Ministering to the Aging in Our Churches

Ask the Gerontological Nurse

by   |   vpeterse@bju.edu   |  
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What are some things churches can do to help senior members or others with physical disabilities stay involved in the ministry? Also, any advice for families and churches who may have members with dementia who still attend church but may exhibit inappropriate behavior at times?

Ministering to those with physical disabilities and dementia can be very challenging at times, but also very rewarding. When I was preparing a presentation for my church on caring for aging persons with dementia, I stumbled across a passage in Matthew 25 that I began to see in a different view. In verses 35–36, Christ compares the way that we treat our brothers to how we would treat Him. If we examine these verses in light of our brother or sister with dementia, they fit perfectly. There will come a point when the person with dementia will be hungry and need to be fed, thirsty and will need a drink, a stranger in an unfamiliar world around them, naked and need to be clothed, sick and in the prison of this chronic illness.

For me, this was a life-changing way to see my brothers and sisters with dementia! If we keep this principle in the front of our minds, it will change our interactions with those in both physically and cognitively declining health.

Keeping senior members involved in the ministry

I would suggest that churches have a special group for seniors, or those with physical disabilities, in which to be involved. If your church has shepherding groups, assisting those with physical and cognitive needs within these groups is a great way to help meet those members’ needs.

That being said, for one reason or another, these groups will still have those who cannot be as involved or who are unable to be involved at all. Pair these members with able-bodied members in the groups. Also, a phone call or visit a time or two a month will go a long way in supporting these less-active members. When a family has a member with dementia, just having someone who has offered to help when necessary means the world to them.

Secondly, survey those who want to get more involved and ask them what suggestions they have. Try implementing any feasible suggestions. The church’s teen group could also get involved and help meet some needs of these seniors or those with physical disabilities. The teens could adopt a grandparent and benefit both parties involved. The seniors, or those with disabilities, could even help on a regular basis by reading to small children during a Sunday School class. These types of ideas make for win-win situations.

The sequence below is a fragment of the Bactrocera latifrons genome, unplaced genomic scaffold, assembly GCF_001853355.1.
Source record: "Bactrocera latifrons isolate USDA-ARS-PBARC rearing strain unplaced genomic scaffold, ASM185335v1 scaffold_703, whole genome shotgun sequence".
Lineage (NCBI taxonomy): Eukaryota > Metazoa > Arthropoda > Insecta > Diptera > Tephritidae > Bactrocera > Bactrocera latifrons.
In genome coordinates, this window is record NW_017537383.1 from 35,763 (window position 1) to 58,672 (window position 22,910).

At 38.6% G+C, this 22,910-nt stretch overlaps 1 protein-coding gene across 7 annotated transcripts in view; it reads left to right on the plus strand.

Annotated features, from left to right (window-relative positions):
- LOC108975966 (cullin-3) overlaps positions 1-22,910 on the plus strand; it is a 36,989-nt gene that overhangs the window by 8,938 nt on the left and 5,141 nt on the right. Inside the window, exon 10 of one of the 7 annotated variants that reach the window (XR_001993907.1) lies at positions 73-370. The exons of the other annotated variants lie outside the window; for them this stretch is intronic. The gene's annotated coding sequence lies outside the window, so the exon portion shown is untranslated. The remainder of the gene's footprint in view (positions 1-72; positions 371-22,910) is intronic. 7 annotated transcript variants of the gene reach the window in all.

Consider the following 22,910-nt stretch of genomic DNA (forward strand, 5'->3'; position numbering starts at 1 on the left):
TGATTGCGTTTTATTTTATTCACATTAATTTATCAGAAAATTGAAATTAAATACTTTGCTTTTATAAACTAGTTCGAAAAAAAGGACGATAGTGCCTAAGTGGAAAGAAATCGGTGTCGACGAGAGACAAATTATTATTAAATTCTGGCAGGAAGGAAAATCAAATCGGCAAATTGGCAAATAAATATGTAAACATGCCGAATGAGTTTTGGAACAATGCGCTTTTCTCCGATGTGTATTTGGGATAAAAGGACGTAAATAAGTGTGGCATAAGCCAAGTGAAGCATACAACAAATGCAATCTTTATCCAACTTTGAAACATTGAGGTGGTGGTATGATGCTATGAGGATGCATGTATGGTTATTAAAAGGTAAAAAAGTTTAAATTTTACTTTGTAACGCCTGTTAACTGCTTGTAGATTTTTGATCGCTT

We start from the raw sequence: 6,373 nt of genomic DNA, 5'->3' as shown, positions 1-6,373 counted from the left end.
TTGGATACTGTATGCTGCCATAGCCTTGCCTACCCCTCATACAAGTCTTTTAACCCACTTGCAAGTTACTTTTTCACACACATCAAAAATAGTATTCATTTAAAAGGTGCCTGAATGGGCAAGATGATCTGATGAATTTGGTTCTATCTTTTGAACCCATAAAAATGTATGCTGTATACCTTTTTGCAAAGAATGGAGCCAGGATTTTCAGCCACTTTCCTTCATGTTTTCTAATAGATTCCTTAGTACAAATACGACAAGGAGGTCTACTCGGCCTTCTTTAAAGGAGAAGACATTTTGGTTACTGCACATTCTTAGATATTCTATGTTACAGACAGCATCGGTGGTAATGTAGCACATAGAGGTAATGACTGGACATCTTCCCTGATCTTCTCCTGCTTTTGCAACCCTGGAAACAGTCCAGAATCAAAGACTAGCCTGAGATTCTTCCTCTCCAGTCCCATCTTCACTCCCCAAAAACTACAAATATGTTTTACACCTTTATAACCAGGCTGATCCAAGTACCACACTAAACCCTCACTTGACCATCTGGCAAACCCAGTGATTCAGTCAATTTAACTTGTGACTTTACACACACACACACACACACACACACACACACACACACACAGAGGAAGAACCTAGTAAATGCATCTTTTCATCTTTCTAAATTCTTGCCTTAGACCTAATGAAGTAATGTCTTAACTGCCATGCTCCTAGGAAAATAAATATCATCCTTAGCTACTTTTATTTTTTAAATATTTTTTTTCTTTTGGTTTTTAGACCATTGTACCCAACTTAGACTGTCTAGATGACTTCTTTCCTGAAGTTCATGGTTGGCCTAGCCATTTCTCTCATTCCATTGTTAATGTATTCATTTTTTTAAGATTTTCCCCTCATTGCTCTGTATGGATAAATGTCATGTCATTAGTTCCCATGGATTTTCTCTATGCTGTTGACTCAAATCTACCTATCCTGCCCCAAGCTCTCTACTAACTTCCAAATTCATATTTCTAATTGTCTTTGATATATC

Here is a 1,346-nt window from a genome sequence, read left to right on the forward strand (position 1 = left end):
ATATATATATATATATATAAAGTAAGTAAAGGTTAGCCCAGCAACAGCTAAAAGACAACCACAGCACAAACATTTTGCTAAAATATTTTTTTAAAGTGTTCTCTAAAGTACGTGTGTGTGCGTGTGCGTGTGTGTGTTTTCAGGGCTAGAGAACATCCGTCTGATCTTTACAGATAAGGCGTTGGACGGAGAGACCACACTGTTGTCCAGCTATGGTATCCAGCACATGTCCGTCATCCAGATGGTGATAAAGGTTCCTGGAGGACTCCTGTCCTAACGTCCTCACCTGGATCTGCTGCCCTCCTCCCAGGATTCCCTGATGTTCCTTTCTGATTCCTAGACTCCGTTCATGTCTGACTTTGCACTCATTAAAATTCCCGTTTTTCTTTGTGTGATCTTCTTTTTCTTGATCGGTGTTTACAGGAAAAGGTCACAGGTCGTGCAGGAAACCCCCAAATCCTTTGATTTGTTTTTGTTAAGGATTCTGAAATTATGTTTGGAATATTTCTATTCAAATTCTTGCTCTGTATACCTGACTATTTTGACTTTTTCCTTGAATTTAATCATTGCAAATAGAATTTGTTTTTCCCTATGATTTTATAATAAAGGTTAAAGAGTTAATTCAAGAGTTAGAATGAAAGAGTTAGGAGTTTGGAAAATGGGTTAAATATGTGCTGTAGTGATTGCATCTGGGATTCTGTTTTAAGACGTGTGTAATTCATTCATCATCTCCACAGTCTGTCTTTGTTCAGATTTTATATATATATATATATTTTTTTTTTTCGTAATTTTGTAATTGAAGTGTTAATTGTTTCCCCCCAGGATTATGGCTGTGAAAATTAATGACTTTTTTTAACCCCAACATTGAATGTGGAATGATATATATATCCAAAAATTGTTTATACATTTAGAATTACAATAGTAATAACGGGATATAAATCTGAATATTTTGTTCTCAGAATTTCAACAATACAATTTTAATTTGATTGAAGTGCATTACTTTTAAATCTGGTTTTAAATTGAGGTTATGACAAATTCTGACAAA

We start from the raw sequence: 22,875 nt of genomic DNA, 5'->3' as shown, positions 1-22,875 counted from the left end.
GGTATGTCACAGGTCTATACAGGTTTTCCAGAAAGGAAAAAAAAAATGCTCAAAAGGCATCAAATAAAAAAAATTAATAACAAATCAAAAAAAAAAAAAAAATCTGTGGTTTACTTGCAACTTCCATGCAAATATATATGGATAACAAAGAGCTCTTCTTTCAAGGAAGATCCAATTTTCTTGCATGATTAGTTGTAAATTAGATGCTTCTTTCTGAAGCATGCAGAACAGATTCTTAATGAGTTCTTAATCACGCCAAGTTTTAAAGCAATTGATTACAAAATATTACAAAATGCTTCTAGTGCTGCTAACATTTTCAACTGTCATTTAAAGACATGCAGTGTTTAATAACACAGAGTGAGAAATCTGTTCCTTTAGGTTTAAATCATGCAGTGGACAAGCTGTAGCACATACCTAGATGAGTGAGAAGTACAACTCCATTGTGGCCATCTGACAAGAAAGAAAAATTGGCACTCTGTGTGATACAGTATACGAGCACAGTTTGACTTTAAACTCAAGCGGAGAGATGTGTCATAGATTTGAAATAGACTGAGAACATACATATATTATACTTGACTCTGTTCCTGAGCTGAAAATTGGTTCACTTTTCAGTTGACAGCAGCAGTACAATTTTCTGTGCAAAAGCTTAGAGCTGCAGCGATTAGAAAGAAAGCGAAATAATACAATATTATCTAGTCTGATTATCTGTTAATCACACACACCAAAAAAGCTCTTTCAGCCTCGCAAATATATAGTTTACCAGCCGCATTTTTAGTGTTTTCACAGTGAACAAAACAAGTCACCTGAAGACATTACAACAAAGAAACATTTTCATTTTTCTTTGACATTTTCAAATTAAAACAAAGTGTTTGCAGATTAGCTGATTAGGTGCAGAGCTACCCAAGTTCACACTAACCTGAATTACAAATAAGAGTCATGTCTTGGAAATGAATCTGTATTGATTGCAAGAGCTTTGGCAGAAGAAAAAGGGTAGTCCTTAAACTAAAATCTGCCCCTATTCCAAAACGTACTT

Advice for church members with dementia who exhibit inappropriate behavior

Remember that socially inappropriate behavior is not inappropriate for the disease process. Church members must be understanding and patient because the person with dementia does not remember that the behavior is inappropriate. Since many times dementia causes people to perform repetitive behaviors, they could be given something to do during the service that would be helpful and keep them busy—folding bulletins or washcloths, rolling yarn into balls. Think of a repetitive task that could keep them both busy and not distracting during the service.

I heard a story once about an elderly woman who had dementia that would sit on the men’s laps at church. The church’s solution was to stop the woman from attending the service. Let’s work toward being more creative with our approaches. Maybe provide a special task for the member to perform to function as a distraction from sitting on the men’s laps. Preventing the person from attending the service should be a last resort after all other ideas have been exhausted.

Be creative—that is the most important guideline for working with those who have dementia. What works today may not work tomorrow, and every person is different. And every person is an image-bearer of Christ, even with dementia. We must treat them as such with love and respect as we take the dementia journey with them.


Please send questions, comments and tips on aging or caring for those who are to today@bju.edu.

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Valarie Petersen

Dr. Valarie Petersen is a member of the Division of Nursing faculty at BJU and holds a master’s degree in nursing in clinical gerontology. She is part of a very small percentage of nationally certified gerontological clinical nurse specialists across the country teaching in nursing schools, allowing her to bring a specialized perspective to the art of caring for the elderly in the various fields of nursing.